I didn’t get around too much on day two, but the day was long, nevertheless. There were, however, a couple of observations I wanted to make.
Interfaces a la Google
It wouldn’t be an ALA Midwinter if I didn’t take a moment to register my usual skepticism of Google. I went to their tips and tricks session, which was a nice overview for people not familiar with Google Coop, custom search, and Google’s librarian-like advanced search features. More information is available at the Google Librarian Center.
But I am still struck by the lack of information forthcoming when librarians ask probing questions. What does the interface for 10 million books and articles look like? What about 500 million? That’s a lot of O’s in Gooooooogle at the bottom of the screen. I am struck that librarians accept giggles and winks when Google can’t or won’t reveal what and how much content is in Google Scholar. Would we accept that answer from ProQuest or EBSCO? One answer I firmly believe: “We have engineers working on it.” You bet they do.
Resource Description and Access
If you have not read the D-Lib article about RDA by Karen Coyle and Diane Hillman, go and read it now! Or later, but I think everyone in Libraryland should read it–and also seek out the cogent reactions that I am sure will surface from the Joint Steering Committee for Revision of AACR and many in the technical services community. In a nutshell, there is grave concern laid out by Coyle and Hillman regarding the direction of ALA’s update to AACR2. The train has sort of left the station, but more debate and reaction are clearly needed as we develop new cataloging standards that place much more emphasis on description than they do on access. This debate will likely rage on for some time before RDA’s scheduled 2009 release.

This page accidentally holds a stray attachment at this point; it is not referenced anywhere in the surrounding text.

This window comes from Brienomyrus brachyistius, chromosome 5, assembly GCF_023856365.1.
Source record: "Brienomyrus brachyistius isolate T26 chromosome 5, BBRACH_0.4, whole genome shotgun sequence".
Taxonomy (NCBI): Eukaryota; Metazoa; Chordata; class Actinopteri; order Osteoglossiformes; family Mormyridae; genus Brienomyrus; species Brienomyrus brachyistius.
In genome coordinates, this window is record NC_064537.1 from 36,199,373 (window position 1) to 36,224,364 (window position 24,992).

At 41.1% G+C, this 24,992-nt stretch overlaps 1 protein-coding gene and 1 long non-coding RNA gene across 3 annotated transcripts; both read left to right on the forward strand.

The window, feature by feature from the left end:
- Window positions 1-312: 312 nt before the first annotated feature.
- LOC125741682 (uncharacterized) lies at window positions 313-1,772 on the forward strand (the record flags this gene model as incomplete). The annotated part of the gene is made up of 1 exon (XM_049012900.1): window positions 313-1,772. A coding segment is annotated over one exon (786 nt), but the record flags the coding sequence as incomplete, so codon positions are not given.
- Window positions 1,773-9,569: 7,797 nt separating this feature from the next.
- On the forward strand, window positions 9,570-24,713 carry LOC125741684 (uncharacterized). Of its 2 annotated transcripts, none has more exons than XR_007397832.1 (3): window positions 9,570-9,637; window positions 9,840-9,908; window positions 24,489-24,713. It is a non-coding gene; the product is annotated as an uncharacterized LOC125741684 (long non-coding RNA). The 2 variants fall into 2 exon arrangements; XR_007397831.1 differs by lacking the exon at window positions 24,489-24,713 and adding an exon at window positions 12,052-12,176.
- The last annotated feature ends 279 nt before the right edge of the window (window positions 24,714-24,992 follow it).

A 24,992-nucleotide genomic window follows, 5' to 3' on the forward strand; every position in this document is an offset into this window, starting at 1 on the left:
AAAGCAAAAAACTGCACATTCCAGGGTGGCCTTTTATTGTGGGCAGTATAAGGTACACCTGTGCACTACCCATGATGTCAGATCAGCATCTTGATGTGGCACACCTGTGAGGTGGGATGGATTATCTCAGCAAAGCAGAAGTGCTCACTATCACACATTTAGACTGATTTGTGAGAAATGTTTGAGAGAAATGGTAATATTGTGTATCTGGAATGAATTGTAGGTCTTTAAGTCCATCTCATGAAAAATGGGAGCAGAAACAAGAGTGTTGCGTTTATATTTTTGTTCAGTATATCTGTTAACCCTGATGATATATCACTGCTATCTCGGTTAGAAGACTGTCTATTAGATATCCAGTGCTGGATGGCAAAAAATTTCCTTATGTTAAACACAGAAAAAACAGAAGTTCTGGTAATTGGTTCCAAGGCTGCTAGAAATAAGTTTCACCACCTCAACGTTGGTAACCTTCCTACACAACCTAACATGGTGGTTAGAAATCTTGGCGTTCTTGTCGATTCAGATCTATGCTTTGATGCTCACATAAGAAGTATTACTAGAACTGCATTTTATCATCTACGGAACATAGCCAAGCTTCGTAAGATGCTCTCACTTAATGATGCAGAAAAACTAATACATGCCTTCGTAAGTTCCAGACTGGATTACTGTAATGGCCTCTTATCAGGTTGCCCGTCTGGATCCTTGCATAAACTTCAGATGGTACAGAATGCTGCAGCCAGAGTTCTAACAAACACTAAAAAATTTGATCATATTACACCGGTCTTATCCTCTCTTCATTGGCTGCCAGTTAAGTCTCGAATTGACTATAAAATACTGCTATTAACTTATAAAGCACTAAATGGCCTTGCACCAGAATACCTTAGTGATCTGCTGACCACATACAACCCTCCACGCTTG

I admit to being a little late to both these topics, so my view from the hilltop is most likely a little skewed. I also recommend that folks check out LITA’sTop Tech Trends blog in the next day or two to see a list of my trends and those of my colleagues.
[This post originally appeared as part of American Libraries’ Hectic Pace Blog and is archived here.]